Sukkot is a joyous holiday celebrating the fall harvest. The booths (called sukkahs) that Jews build during this week-long festival are reminiscent of the booths ancient farmers used to sleep right in their fields during harvest season. They also commemorate the 40 year period during which the Israelites wandered in the wilderness, sleeping in tents. Part of Sukkot is spent in synagogue at prayer, and much of it is spent eating, drinking, sleeping, and generally dwelling in the sukkah. But wherever you happen to meet people during this particularly joyous holiday, it’s nice to know how to greet then.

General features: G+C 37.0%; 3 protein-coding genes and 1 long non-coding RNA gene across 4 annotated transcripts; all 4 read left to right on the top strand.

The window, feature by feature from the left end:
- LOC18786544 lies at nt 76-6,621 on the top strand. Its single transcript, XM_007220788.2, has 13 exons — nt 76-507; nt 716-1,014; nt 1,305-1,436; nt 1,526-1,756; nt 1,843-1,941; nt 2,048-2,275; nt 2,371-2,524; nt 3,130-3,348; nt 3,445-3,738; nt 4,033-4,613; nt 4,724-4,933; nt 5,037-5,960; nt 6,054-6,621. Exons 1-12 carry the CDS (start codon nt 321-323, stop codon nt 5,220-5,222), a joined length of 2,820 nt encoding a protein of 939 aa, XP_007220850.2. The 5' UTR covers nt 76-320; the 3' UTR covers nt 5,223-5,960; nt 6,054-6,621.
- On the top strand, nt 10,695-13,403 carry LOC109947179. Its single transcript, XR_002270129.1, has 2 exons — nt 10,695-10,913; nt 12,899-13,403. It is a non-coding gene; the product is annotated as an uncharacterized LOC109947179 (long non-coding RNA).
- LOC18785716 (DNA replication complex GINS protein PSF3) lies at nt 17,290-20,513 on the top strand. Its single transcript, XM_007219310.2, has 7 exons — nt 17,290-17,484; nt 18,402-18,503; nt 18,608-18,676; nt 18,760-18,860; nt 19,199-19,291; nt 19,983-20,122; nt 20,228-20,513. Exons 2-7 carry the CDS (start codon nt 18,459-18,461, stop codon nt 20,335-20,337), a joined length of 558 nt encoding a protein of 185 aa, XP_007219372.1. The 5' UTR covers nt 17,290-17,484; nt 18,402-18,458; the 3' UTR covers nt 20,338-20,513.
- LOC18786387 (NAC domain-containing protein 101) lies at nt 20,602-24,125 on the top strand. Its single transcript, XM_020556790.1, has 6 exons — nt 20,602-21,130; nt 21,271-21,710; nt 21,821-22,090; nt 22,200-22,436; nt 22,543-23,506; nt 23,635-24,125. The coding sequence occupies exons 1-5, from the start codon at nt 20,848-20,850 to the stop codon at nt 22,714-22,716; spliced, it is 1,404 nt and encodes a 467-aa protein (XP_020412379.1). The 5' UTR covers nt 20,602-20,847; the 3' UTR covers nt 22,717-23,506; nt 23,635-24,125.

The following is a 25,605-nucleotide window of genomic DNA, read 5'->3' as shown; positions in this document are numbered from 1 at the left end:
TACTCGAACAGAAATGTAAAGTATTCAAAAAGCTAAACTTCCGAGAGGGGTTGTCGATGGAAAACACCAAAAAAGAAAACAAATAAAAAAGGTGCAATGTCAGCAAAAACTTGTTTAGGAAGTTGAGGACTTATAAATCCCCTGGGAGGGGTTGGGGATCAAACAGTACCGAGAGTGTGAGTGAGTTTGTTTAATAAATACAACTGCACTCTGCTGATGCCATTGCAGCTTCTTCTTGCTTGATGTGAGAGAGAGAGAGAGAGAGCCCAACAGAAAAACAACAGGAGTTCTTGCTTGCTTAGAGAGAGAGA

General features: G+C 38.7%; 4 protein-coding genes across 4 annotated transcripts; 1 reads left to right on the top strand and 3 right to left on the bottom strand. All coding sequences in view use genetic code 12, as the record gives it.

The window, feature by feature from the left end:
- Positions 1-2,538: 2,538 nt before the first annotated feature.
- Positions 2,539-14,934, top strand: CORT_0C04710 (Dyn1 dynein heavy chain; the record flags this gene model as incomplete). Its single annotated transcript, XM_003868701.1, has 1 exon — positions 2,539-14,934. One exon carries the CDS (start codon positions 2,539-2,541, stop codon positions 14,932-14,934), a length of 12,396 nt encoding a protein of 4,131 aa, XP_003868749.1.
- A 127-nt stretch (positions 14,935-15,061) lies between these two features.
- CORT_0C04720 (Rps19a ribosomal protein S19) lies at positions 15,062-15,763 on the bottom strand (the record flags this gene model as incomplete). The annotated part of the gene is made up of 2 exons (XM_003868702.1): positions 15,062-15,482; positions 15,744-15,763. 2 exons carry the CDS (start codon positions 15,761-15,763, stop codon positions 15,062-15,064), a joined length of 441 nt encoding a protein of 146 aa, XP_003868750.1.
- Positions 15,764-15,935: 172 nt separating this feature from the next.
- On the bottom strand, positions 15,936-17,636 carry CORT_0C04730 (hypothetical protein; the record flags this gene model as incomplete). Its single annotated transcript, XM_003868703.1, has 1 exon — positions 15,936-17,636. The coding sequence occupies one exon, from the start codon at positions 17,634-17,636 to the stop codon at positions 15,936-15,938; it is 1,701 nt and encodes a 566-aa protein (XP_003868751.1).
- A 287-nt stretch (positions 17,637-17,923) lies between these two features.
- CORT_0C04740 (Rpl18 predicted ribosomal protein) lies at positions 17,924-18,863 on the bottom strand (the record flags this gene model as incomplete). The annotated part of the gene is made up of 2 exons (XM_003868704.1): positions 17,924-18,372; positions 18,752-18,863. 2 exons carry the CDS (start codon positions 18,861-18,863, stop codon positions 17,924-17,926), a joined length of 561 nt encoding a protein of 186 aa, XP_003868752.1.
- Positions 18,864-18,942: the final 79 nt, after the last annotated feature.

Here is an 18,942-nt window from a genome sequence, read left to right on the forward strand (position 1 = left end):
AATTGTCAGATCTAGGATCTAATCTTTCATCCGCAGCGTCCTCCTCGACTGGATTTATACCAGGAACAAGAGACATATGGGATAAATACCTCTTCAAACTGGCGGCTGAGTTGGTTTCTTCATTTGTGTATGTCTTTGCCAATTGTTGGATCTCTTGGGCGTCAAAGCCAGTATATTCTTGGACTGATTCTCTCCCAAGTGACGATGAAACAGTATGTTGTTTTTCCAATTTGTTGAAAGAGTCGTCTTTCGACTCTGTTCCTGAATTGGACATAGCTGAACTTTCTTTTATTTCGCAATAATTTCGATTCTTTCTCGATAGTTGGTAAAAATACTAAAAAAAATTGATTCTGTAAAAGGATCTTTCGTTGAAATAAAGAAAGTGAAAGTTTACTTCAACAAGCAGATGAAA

Here are some ways you can greet someone on Sukkot:
- Moadim L’simcha (Moh-ah-DEEM Le-sim-CHAH) is used on both Sukkot and Passover, particularly the intermediate days of the festival. The traditional response is chagim u’zmanim l’sasson (khag-EEM oo-zmahn-EEM le-sah-SOWN).
- Chag Sameach (khahg sah-MAY-akh) literally means ‘happy holiday’ and applies to most Jewish holidays.
- Gut Yontiff (goot YUHN-tiff) is a yiddishized version of the Hebrew phrase yom tov meaning ‘good day’ and referring to any major holiday on which work is traditionally forbidden.